tell us a story…

More than anything, we want to hear your stories. We encourage anyone with a tale to tell to get in touch – and we’ll help you share it with the world. Stories can be submitted anytime for The Yarn. Please send your  ideas and stories to yarn.storytellers@gmail.com to get the big ol’ ball of yarn rolling.

Remember that the art of storytelling is just that – an art. As such, it’s helpful to remember a few things about what makes the difference between a good story, and a great one – one that people will take with them, that they’ll remember and talk about later.

With that in mind, here are some basic tips on storytelling at The Yarn.

Story-telling not story-reading.

We want our storytellers to engage with the audience more than anything. We really mean it. We want you to connect to the audience with your story through the way you tell it. We see a page as a literal and figurative barrier between the storyteller and the audience. When we say “no pages”, we mean “no pages”.  No notes, papers, palm cards etc… you get the idea.

Know your story.  

Because you won’t have any notes with you, we want you to know your story. Know where you’re headed. No one wants to see you floundering in the middle because you don’t know what your story is about. Take us with you on a journey by all means, through whatever backstreets you choose, but know your eventual destination.

A good way to go about it is to prepare your first few lines.  Then find out how you think you might like to end it.  How much time has passed since the start?  Where are you in the ending?  What has changed externally, and more importantly, internally?  Then, figure out two or three major points that got you to the end.  Do they all connect? If not, perhaps your ending is not the real ending.  What are you trying to express with your story? Remember, these are only suggestions to help you.

“Know your story” doesn’t mean learn it word for word and then recite said story as if it were your name, rank and serial number.  If you have a basic plan and know the parts of the story that are important, all you need is to tell your way towards them.  Don’t just regurgitate.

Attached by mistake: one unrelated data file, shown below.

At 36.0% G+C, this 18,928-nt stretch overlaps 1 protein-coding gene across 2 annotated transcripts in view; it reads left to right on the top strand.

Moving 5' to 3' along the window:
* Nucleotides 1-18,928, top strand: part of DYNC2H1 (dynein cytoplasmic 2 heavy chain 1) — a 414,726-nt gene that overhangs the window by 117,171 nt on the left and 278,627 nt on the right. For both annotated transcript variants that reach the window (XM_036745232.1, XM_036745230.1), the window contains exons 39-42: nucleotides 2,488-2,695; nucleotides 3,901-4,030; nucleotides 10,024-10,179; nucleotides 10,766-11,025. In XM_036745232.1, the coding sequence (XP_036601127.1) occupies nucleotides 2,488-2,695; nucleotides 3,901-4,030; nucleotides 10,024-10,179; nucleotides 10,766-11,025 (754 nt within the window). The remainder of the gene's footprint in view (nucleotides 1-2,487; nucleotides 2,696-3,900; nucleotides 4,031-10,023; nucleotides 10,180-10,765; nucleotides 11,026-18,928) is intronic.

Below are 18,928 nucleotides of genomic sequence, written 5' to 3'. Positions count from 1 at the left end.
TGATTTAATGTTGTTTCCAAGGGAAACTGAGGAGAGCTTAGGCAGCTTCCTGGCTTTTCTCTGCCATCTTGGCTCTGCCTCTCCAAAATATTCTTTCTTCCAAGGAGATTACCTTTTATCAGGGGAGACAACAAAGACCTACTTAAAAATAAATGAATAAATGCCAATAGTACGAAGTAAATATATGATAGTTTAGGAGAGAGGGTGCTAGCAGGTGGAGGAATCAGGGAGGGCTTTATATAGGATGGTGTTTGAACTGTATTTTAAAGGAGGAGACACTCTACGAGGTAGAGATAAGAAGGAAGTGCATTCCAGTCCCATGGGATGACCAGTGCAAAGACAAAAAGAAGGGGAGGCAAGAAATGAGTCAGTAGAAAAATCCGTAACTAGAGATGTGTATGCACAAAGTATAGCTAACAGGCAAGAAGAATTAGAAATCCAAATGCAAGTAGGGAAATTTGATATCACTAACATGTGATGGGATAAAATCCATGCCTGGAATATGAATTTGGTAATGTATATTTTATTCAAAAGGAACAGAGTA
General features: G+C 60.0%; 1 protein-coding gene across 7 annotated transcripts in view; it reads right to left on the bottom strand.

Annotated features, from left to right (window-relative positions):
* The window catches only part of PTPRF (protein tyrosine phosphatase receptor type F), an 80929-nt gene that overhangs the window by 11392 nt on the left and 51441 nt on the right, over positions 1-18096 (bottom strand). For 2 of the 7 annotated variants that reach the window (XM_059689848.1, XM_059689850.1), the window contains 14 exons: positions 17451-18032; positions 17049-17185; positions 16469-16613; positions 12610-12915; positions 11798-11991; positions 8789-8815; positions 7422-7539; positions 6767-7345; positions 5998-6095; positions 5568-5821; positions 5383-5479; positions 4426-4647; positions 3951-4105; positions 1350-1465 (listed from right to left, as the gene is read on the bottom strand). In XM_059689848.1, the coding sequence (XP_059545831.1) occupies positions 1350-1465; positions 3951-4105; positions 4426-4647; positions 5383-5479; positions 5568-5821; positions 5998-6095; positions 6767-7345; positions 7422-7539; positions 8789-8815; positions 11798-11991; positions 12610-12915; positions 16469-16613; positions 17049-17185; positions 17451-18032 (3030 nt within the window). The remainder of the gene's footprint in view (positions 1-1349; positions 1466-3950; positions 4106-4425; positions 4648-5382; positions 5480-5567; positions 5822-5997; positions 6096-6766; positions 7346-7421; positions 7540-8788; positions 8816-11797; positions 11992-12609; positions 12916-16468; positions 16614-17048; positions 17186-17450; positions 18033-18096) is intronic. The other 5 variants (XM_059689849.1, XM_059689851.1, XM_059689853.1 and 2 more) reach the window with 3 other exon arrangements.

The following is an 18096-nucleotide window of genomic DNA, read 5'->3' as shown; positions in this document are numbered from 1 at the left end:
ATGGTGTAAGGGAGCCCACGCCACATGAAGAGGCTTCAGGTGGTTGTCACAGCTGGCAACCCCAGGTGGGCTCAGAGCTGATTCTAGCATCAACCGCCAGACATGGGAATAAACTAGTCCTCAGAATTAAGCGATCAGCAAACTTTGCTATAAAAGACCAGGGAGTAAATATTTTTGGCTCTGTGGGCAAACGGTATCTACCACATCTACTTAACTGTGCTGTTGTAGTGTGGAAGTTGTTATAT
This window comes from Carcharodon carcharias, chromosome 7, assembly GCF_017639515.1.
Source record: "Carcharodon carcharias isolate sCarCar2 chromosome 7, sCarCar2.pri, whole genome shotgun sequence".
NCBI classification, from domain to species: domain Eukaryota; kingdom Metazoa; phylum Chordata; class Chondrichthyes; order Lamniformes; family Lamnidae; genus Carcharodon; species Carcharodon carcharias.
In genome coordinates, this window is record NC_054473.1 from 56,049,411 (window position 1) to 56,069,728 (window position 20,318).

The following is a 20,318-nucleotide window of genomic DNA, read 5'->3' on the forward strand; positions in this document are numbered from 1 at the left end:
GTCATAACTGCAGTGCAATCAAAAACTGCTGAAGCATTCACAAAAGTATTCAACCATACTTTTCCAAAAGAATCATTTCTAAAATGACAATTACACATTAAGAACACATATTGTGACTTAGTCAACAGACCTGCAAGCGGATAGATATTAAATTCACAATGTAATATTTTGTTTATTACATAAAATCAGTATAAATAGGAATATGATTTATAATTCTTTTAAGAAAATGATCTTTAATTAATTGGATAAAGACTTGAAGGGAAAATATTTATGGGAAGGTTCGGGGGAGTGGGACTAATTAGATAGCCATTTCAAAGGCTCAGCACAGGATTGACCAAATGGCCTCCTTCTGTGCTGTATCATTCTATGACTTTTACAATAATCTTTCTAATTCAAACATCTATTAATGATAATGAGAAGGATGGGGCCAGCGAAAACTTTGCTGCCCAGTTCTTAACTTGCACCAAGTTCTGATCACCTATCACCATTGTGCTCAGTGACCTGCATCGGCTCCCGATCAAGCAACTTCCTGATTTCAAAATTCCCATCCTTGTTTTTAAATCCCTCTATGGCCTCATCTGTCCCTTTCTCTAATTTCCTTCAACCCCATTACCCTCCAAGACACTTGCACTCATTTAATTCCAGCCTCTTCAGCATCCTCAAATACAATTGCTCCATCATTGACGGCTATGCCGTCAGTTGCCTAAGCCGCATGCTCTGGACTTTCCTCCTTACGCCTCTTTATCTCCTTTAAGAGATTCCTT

What has changed? 

Why are you telling this story about yourself? A story in which nothing changes physically, emotionally, to you or another person is less a story and more of a description. What was your realisation about the world, about yourself, about English Style Baked Beans?

You have twelve minutes, make them count. 

Start in the action.  Get things cracking from the very beginning.  Set up what will be at stake early in the piece. This is a good way to maintain focus in your tale and also to grab the audience and throw them into it immediately.

Bad Example: “I’ve always hated sport.  I was terrible at archery, I sucked at tennis, volleyball defeated me every time and I can’t even tread water. Ability in sport is something that has eluded my family for generations.  There was one event in my childhood that still haunts me…”

Better example: “Blood pulsed from his nose, staining his clip board.  Mr Donne was not happy”.

Things that won’t work at The Yarn.

Stand up routines: We like funny. If you have a funny story you’re very welcome.  If you have a bunch of one-liners, you can take your best one-liner and… make a story out of it.

Rants: Got something to say?  Does it go nowhere, have no narrative flow, is a vitriolic tirade?  Yell it into a pillow and figure out what part you could turn into a story.

We know it sounds silly but… RELAX! 

It’s great when a storyteller is confident in their story and can have fun with the audience. Most important from your point of view is to enjoy the experience. Think of it like you’re at a dinner party, people are happy and contented and you’re holding court.

With these points in mind, the floor is all yours – take us somewhere outside ourselves, and we’ll love you for it – and the audience will, too.

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